KGOU
Olivia and Carter Kempen playing on a splash pad in Edmond, Oklahoma.
Zoe Travers / StateImpact Oklahoma

Software Could Help Cities In Oklahoma Plan For Costly Weather And Climate

People who live in Oklahoma know the state’s weather is hard to predict. Erratic rain, heat and ice, and drought can also devastate government budgets. To combat this, researchers from the University of Oklahoma and Oklahoma State University are using new software to help cities predict these economic strains.

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NPR

This week, Republicans in Congress will try to rally votes behind a bill that proposes major changes to the way Americans get health care and how much they pay. In Oklahoma, many thousands could be affected. Use this interactive Q&A to explore how the bill would affect you.

Copyright 2017 NPR. To see more, visit http://www.npr.org/.

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Oklahoma Supreme Court chambers
Jacob McCleland / KGOU

 


Following the 2017 Oklahoma Legislative Session, several lawsuits have emerged challenging the constitutionality of revenue raising measures. Laws in question include the $1.50 cigarette fee, 1.25 percent sales tax increase on vehicles, among others.

An attorney who successfully argued against the constitutionality of a 2010 health care fee says the current lawsuits have similarities to the case he won seven years ago.

 

cigarettes
Brian Hardzinski / KGOU

Following the 2017 Oklahoma Legislative Session, several lawsuits have emerged challenging the constitutionality of revenue raising measures. Laws in question include the $1.50 cigarette fee, 1.25 percent sales tax increase on vehicles, among others.

 

An attorney who successfully argued against the constitutionality of a 2010 health care fee says the current lawsuits have similarities to the case he won seven years ago.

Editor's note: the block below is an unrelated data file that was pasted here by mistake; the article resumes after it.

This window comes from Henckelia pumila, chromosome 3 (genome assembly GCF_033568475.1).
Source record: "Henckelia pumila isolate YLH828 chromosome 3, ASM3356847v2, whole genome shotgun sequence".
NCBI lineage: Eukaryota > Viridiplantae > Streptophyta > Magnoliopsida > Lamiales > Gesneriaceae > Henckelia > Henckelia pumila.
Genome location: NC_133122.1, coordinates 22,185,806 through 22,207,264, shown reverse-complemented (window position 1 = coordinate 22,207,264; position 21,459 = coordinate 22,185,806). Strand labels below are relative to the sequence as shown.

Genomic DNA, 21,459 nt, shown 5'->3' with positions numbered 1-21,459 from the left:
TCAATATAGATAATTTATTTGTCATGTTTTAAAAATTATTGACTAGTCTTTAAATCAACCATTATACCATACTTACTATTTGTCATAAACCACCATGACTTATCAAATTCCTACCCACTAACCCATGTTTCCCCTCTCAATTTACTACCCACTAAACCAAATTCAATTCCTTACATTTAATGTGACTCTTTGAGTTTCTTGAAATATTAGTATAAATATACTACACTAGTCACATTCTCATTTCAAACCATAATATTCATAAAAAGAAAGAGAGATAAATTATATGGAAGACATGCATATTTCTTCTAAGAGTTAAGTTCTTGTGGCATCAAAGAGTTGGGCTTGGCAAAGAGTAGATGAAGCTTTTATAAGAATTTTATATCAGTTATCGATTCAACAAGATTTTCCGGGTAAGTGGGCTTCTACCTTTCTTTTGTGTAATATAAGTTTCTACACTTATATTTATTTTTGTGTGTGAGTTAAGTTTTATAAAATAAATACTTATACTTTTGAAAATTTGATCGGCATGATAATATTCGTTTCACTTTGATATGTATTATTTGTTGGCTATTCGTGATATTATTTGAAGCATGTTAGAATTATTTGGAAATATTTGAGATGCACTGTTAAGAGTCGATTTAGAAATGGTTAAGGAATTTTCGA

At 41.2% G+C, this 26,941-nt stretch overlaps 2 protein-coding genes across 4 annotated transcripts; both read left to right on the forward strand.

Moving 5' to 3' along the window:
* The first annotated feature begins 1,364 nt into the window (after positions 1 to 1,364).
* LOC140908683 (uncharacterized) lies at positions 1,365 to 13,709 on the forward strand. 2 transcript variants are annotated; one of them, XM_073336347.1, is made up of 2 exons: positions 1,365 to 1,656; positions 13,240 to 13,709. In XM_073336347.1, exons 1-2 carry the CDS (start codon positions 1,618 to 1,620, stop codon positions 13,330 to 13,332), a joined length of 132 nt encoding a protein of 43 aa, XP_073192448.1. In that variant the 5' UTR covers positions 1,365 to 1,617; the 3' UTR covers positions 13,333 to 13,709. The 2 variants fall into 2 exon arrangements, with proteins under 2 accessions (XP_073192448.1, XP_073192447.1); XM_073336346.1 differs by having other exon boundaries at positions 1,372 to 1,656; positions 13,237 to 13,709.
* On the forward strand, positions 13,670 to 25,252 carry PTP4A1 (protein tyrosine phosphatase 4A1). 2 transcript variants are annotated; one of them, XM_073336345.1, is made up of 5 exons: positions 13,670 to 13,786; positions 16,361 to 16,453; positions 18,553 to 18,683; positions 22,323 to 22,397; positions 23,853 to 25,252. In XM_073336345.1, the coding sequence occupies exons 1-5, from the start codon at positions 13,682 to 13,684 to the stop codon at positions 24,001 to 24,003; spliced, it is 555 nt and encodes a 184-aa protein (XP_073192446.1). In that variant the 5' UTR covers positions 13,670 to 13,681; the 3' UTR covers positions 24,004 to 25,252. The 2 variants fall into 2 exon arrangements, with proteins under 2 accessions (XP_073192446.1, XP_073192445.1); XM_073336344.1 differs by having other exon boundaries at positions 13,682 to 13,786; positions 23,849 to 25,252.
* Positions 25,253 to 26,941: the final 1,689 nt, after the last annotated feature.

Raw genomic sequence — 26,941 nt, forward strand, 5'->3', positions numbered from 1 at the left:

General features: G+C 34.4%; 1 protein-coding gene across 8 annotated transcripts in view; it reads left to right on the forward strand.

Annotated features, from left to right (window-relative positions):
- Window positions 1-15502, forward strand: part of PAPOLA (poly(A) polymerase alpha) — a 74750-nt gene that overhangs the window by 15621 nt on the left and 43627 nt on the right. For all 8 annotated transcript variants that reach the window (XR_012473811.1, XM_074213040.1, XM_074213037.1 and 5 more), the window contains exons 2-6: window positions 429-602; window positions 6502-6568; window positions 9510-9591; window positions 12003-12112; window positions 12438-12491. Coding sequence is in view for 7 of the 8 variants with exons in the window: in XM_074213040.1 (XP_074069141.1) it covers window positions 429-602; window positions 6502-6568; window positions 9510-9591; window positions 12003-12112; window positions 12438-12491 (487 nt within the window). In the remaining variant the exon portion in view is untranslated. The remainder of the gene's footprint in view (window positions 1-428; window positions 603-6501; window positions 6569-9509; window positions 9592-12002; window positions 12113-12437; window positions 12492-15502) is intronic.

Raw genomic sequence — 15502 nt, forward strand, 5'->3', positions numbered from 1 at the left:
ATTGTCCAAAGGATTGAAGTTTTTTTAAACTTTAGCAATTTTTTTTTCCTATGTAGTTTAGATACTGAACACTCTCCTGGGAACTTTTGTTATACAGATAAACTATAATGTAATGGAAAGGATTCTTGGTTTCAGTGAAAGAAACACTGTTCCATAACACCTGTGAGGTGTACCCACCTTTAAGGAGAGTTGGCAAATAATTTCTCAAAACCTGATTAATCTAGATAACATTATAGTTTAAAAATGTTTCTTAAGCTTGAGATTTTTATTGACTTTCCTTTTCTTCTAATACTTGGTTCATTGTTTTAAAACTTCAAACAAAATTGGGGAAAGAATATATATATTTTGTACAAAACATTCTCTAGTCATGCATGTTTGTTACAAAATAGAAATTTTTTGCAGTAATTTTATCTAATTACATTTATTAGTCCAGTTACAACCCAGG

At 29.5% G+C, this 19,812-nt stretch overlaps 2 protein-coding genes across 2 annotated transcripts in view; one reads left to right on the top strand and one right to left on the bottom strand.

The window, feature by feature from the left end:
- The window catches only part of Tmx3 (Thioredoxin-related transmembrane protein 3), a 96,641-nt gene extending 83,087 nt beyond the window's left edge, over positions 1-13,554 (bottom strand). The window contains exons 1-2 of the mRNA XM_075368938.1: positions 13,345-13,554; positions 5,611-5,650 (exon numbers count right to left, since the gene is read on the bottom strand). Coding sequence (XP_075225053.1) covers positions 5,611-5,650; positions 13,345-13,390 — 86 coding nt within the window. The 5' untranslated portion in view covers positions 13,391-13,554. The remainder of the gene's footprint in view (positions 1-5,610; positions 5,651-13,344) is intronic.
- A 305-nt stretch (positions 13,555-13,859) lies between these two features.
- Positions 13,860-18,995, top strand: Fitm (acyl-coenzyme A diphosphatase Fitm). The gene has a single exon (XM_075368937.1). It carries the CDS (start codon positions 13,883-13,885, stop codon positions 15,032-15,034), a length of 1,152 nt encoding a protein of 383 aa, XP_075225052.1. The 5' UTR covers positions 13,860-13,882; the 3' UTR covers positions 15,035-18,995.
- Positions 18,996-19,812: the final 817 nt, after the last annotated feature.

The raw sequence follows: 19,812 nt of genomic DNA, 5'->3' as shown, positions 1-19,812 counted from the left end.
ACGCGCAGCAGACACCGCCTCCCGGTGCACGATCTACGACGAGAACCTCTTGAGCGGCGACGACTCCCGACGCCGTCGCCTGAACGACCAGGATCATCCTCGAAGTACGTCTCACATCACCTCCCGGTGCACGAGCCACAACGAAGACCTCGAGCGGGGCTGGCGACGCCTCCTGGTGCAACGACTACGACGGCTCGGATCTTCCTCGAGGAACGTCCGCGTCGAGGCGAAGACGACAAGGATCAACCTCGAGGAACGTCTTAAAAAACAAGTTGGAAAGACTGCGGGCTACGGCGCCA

Oklahoma state capitol
Jacob McCleland / KGOU

Billions of dollars in Oklahoma state funds are reserved for education, revolving funds and other costs.  Called "apportionments," these allotments are beyond the reach of legislators and can't be changed.

General Electric's new Oil and Gas Technology Center in Oklahoma City.
Victor A. Pozadas

A new report from the Brookings Institution says Oklahoma City is positioned for growth. It says the city has a solid layer of infrastructure that is essential for development — and diversifying the economy. But there’s a threat to this development, and that’s a potentially weak workforce. Some researchers say local officials need to ensure schools provide the training innovative companies need. And they need to be doing it now.

Among the artifacts Hobby Lobby forfeited to the United States Department of Justice were more than 1,500 cuneiform tablets.
U.S. Department of Justice

Oklahoma City-based arts and crafts company Hobby Lobby has agreed to return more than 5,500 ancient Iraqi artifacts and pay $3 million to the United States Department of Justice.

Flooding on Penn Square Mall's ground floor
Erick Marshall / Twitter @erickbm

Oklahoma City’s Penn Square Mall is open normal business hours Wednesday.

Oklahoma Attorney General Mike Hunter
Claire Donnelly / KGOU

Oklahoma Attorney General Mike Hunter is suing more than a dozen U.S. drug manufacturers.

A couple rides a water scooter on Lake Thunderbird east of Norman.
Brent Fuchs / The Journal Record

An internal audit at the Oklahoma Tourism and Recreation Department found fraudulent employee time cards, misappropriation of funds and failure to comply with the Fair Labor Standards Act.

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